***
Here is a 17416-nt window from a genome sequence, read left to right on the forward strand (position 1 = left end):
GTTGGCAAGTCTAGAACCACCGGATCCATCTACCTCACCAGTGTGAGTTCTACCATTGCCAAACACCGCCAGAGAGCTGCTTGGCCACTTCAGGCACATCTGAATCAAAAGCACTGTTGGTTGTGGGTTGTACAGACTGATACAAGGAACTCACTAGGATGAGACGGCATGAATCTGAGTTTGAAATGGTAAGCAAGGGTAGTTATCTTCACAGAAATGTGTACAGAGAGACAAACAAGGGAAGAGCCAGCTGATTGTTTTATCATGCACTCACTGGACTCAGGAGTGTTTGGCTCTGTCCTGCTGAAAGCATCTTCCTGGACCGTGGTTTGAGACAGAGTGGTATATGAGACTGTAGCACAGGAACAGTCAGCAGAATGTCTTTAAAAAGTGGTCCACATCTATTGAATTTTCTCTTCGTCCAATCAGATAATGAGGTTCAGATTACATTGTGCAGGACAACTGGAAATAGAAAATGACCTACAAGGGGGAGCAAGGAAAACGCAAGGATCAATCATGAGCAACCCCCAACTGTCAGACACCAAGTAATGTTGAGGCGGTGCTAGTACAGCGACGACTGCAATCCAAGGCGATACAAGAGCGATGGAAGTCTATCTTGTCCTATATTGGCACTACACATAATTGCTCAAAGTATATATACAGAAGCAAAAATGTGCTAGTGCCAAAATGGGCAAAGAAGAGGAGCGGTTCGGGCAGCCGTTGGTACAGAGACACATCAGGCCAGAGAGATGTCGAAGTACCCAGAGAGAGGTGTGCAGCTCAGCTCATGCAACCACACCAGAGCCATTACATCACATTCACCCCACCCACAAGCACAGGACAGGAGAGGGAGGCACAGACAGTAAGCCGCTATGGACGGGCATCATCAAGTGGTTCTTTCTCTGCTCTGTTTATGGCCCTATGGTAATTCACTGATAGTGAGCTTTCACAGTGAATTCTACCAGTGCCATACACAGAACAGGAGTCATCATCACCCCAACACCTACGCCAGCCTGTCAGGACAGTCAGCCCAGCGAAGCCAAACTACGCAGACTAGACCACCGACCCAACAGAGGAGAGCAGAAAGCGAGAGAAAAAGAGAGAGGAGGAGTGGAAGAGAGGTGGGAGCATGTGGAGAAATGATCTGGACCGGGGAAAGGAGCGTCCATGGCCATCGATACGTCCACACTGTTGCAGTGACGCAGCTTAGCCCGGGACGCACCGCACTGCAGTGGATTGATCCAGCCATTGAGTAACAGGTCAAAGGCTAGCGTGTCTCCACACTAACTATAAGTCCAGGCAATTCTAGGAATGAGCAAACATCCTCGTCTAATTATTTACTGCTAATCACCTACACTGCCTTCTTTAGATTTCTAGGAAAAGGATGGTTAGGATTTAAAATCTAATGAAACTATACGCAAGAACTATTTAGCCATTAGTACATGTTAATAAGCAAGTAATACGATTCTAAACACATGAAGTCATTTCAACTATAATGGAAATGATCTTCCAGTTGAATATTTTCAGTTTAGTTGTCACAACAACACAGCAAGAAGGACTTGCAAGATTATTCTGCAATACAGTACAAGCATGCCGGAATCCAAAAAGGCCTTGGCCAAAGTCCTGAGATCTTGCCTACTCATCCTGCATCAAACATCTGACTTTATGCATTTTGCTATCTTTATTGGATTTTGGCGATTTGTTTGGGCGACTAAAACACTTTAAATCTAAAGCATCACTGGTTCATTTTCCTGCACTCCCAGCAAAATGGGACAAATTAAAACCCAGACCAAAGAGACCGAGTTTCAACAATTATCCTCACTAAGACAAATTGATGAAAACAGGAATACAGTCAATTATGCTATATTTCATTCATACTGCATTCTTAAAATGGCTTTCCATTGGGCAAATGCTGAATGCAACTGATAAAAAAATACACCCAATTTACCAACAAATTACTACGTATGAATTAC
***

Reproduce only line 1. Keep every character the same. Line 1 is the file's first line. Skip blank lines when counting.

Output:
Here is a 17416-nt window from a genome sequence, read left to right on the forward strand (position 1 = left end):